Obama faces considerable pressure to take early and dramatic steps to shift course from the Bush administration on a range of legal issues involving terrorism -- shutting down the military prison at Guantanamo Bay, Cuba, curbing the practice of rendering terror suspects to other countries outside normal channels, rewriting legal opinions on terror policy his advisers have condemned. Dawn E. Johnsen, Obama's choice to lead the Justice Department Office of Legal Counsel, has been a vocal critic of the office's output and the process by which it has reached conclusions, testifying before Congress that the Bush administration's approach to legal advice had been infected by political considerations.
Each of these terror issues present a series of minefields for the Obama administration, perhaps no more so than in the area of interrogation policy, which has been a major source of embarrassment for the Bush administration since revelations surfaced of the use of waterboarding (simulated drowning) and other harsh tactics on senior al-Qaeda operatives. In 2007, Bush signed an executive order that allowed the CIA to use interrogation tactics tougher than those allowed for the military, though he did not authorize some of the most controversial techniques, including waterboarding.
If Obama goes ahead with his plan to scrap the special CIA program, he could expose himself to criticism that he did not do all he could to prevent another terrorist attack. That is exactly the kind of criticism that President Bush himself was subjected to after the Sept. 11 attacks.
"The Bush White House was accused of paying insufficient attention to the threat posed by al-Qaeda before 9/11," said one senior administration official. "Will the new administration let the pendulum swing too far in the effort to purge the perceived excesses of the past? Will they have on blinders to the continuing threat?"
Some administration officials noted that outgoing CIA Director Michael V. Hayden is on the record saying that the special interrogation tactics have been effective. They point to a white paper put out by the Office of the Director of National Intelligence titled "Summary of the High Value Terrorist Detainee Program," which attributed the waterboarding of Zayn al-Abidin Muhammed Hussein, better known as Abu Zubaida, to getting the first information about Khalid Sheik Mohammed's role in 9/11 and intelligence that helped capture Ramzi Binalshibh, a prominent al-Qaeda operative.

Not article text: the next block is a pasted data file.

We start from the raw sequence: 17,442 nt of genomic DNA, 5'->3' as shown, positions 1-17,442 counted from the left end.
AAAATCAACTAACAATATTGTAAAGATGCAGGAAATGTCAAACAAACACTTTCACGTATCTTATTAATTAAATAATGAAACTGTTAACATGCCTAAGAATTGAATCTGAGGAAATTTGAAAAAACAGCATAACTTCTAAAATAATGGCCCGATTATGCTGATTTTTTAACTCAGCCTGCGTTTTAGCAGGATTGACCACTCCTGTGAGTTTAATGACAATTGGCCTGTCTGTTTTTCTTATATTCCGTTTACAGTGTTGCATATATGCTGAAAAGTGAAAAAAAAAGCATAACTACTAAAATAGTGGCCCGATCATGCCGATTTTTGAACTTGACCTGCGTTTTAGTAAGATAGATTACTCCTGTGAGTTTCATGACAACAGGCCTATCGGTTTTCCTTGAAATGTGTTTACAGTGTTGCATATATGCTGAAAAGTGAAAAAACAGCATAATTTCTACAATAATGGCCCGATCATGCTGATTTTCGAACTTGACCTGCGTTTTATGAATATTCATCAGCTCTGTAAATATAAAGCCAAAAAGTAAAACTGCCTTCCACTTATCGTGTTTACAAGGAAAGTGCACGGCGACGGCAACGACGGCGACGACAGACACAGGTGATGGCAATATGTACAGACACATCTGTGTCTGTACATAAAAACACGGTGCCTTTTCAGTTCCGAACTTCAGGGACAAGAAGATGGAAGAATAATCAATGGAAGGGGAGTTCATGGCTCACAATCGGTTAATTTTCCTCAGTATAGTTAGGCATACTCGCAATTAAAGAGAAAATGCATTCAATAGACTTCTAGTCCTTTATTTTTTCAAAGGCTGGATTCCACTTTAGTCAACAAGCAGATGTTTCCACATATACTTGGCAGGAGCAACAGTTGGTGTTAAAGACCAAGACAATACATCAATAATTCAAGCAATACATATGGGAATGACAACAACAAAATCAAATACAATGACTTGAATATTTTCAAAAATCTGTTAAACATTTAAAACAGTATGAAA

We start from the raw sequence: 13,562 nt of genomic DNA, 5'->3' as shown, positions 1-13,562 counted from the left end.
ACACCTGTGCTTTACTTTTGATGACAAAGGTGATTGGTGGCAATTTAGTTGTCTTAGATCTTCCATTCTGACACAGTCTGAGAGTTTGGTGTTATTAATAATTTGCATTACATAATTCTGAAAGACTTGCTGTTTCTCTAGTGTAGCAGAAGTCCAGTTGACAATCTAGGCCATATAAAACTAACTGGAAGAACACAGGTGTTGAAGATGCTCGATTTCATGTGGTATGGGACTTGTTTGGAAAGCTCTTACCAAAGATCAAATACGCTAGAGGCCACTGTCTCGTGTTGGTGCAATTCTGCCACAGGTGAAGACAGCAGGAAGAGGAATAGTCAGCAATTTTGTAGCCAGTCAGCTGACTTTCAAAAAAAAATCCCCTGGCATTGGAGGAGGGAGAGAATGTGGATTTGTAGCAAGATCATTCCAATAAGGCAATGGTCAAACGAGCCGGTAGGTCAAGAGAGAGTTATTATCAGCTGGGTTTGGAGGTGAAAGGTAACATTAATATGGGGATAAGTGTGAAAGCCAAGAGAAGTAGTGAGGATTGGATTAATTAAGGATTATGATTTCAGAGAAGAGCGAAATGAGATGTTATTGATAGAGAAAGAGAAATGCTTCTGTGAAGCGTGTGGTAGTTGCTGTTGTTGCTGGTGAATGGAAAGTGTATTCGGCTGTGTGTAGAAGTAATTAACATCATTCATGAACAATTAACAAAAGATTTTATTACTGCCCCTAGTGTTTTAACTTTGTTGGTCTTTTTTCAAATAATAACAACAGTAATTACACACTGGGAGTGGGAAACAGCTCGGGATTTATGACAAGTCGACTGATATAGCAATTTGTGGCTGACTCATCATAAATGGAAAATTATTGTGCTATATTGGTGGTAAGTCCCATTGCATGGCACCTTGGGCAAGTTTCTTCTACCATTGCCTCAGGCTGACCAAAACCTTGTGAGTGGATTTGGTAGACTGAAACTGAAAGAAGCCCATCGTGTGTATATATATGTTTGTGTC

"It is a very weighty decision to shut down a program entirely, one that intelligence professionals have said is a very valuable thing," said another administration official.
In finding his way on interrogation policy, Obama will have to be mindful of several other important constituencies, including Capitol Hill. Several prominent Democratic lawmakers, including new Senate intelligence committee Chairman Dianne Feinstein (D-Calif.), have publicly called for firm limits on interrogation methods, including a ban on the use of waterboarding, or simulated drowning. A bill introduced by Feinstein this week would require all American interrogators to adhere to the Army Field Manual, which prohibits an array of harsh interrogation tactics.
Even the Army Field Manual recognizes that drawing a bright line for interrogations is difficult. At one point it cautions, "Although no single comprehensive source defines impermissible coercion, certain acts are clearly prohibited."
Congress last March passed a bill similar to Feinstein's and Bush vetoed it. Thus, Obama's problem is not only whether to decide whether to prohibit the techniques via executive order, but also whether he is prepared to veto such a measure to preserve presidential prerogatives.
Obama actions will also be watched closely by the career officials at the CIA, who want to see how supportive the new president and his team will be. Former CIA officials note that all the agency's actions were authorized by Bush with legal opinions and concurrence by senior White House officials and Congress. "The Obama people can run against the Bush guys all they want, but they shouldn't run down the CIA," said one retired agency official.
Staff researcher Julie Tate contributed to this report.